Spinal Stenosis - Medical Malpractice Lawyers

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Spinal Stenosis - Medical Malpractice

Spinal stenosis involves a narrowing of the spinal column. Pressure is put upon the spinal cord or upon the spinal foramina or openings where the nerve rootlets pass to the rest of the body. It is a condition that usually increases as a person ages. The discs of the vertebral column become drier and begin to shrink. The bones become arthritic and the ligaments swell and enlarge to some extent so that pressure is applied to the spinal cord. Infections and birth defects can also cause this problem, and it can happen to a person of any age.

The main causes of spinal stenosis include arthritis in the middle aged person or the elderly, a herniated or "slipped" disc, a spinal injury, a spinal defect that occurred from birth (congenital defect), spinal tumours, bone diseases or Paget's disease. Achondroplasia can cause spinal stenosis as well.

Symptoms tend to come on gradually and get worse over time. The symptoms may be on both sides of the body or on only one side of the body. Some symptoms are numbness, pain or cramping in the buttocks, thighs, back or calves. In the upper body, there can be pain in the neck, arms or shoulders. Weakness of any of these body parts can occur as well and can mimic stroke symptoms.

Symptoms of spinal stenosis often worsen when you stand up or try to walk upright. Pain and weakness will be less with leaning over or with sitting. Walking for long periods of time is problematic for the person with spinal stenosis. Riding a bicycle tends to be no problem but balance is very poor when a person is trying to walk. More serious symptoms include problems with bowel or bladder control and difficulty with constipation or lack of ability to urinate.

Diagnosing a case of spinal stenosis depends on a complete history and physical examination. The doctor will assess the symptoms while standing, sitting and walking on your toes and heels. The doctor will have you bending over forward, sideways and backwards, seeing what symptoms occur. Straight leg raising will be attempted and the patient will usually have increased pain doing this when the condition is really sciatica. Reflexes are assessed and tests such as an electromyogram or EMG can be done. This is a test of the nerve and muscle function of the extremities and can tell where the problem arises. A spinal CT scan or spinal MRI can be done to show the narrowing of the spinal cord and spinal canal. Plain films of the spine may also show arthritic changes consistent with spinal stenosis.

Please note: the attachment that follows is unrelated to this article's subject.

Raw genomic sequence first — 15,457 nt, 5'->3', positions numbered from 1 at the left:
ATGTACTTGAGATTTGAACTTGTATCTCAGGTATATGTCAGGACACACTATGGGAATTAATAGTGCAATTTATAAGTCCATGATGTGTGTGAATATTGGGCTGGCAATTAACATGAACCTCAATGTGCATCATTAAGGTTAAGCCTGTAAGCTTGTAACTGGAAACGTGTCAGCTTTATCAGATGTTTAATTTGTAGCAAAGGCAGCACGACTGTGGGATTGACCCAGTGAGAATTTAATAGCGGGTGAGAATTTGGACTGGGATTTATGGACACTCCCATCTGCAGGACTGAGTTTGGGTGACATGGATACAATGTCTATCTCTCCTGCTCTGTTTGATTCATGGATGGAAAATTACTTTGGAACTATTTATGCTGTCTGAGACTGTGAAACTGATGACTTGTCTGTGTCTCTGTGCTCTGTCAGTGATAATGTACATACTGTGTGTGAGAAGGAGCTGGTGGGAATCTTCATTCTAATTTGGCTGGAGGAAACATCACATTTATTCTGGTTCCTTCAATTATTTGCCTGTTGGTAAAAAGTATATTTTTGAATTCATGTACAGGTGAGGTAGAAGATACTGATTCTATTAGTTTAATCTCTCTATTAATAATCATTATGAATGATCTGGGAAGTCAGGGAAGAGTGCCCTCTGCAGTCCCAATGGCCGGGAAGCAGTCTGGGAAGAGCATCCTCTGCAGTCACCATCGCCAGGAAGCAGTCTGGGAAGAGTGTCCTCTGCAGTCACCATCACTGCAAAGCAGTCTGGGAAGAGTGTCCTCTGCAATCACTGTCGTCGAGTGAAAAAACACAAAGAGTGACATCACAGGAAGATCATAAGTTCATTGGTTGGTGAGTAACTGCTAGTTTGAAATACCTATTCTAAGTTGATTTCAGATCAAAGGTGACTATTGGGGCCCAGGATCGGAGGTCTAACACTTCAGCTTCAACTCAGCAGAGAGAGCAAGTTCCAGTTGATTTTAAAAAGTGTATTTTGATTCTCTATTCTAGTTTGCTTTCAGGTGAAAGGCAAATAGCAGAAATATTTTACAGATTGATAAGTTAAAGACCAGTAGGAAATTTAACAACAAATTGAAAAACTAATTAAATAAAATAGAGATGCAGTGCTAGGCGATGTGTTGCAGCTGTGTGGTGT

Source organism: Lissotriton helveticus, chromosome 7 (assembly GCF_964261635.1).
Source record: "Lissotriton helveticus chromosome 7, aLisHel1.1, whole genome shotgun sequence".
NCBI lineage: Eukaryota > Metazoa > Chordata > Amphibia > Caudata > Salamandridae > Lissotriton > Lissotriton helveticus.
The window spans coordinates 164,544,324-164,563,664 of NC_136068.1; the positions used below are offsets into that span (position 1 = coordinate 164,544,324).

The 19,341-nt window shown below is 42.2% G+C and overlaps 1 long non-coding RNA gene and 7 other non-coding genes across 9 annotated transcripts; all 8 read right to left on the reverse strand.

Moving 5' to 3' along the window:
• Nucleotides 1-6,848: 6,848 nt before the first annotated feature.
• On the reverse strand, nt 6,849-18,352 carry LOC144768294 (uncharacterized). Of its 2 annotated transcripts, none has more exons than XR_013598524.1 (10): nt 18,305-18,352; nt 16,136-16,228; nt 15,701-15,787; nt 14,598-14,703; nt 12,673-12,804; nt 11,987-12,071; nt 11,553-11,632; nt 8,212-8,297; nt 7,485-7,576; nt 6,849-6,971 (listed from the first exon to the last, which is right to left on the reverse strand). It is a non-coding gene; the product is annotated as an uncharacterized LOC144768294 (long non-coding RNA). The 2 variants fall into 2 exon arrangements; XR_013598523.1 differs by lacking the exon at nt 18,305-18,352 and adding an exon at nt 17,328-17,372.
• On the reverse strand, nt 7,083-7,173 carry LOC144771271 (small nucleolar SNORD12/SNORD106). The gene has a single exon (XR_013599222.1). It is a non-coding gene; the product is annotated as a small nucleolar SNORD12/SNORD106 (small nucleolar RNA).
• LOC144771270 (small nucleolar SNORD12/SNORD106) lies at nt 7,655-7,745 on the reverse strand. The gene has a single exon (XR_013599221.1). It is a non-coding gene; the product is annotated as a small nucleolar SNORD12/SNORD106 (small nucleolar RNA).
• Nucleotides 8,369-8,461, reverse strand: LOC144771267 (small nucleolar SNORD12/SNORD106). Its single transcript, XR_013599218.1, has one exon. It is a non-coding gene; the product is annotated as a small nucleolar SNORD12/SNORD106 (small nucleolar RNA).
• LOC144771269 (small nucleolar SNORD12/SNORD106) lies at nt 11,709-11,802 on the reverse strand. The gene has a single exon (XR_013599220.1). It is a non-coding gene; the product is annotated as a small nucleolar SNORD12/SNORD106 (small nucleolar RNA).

If you have spinal stenosis, you must be careful with heavy lifting and must take care of yourself. You should not walk long distances until the problem is resolved and you should seek the attention of an orthopedic surgeon who specializes in spinal cord problems. The doctor may use tricyclic antidepressants such as amitriptyline, phenytoin, and carbamazepine to control nerve symptoms and nerve pain. Painkillers can be used to control the pain prior to surgical intervention. You should still try to stay active and, if you are having problems, consider seeking the advice and care of a physical therapist.

Doctors try to use conservative measures in cases of spinal stenosis but it may come down to having to have surgery to correct the area of stenosis. This should be done by an experienced spinal surgeon. The surgery may take several hours and the recovery time may be at least a week or more but you will have an improvement in your function that will likely not go back to the way it was. The surgeries used to treat spinal stenosis include a foraminectomy, a laminectomy and a spinal fusion surgery. These can relieve the pressure on the spinal cord on a permanent basis.

Spinal surgery will help you have at least partial or complete relief of symptoms unless there has been permanent damage to the spinal cord. There will be stress to the spinal area above and below the level of the surgery and inflammation that may last for several weeks or month to the spinal cord.

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The author of the substantive medical writing on this website is Dr. Christine Traxler MD whose biography can be read here